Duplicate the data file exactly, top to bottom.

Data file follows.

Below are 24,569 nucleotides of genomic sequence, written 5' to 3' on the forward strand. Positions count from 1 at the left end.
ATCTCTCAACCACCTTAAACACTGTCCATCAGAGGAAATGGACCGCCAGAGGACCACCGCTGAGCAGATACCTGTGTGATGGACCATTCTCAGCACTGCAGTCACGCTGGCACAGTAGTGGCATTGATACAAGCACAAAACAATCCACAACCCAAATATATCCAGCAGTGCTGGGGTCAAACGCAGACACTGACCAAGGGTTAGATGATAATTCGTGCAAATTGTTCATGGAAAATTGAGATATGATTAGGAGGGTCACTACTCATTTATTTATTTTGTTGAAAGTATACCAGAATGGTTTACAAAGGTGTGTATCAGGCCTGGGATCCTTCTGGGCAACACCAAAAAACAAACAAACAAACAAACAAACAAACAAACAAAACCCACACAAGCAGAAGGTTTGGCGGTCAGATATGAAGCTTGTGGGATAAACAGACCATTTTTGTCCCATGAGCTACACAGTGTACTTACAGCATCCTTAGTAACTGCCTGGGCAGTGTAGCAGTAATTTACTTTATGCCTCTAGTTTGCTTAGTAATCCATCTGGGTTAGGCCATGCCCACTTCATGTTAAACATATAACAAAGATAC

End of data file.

Below are 24,569 nucleotides of genomic sequence, written 5' to 3' on the forward strand. Positions count from 1 at the left end.
ATCTCTCAACCACCTTAAACACTGTCCATCAGAGGAAATGGACCGCCAGAGGACCACCGCTGAGCAGATACCTGTGTGATGGACCATTCTCAGCACTGCAGTCACGCTGGCACAGTAGTGGCATTGATACAAGCACAAAACAATCCACAACCCAAATATATCCAGCAGTGCTGGGGTCAAACGCAGACACTGACCAAGGGTTAGATGATAATTCGTGCAAATTGTTCATGGAAAATTGAGATATGATTAGGAGGGTCACTACTCATTTATTTATTTTGTTGAAAGTATACCAGAATGGTTTACAAAGGTGTGTATCAGGCCTGGGATCCTTCTGGGCAACACCAAAAAACAAACAAACAAACAAACAAACAAACAAACAAAACCCACACAAGCAGAAGGTTTGGCGGTCAGATATGAAGCTTGTGGGATAAACAGACCATTTTTGTCCCATGAGCTACACAGTGTACTTACAGCATCCTTAGTAACTGCCTGGGCAGTGTAGCAGTAATTTACTTTATGCCTCTAGTTTGCTTAGTAATCCATCTGGGTTAGGCCATGCCCACTTCATGTTAAACATATAACAAAGATAC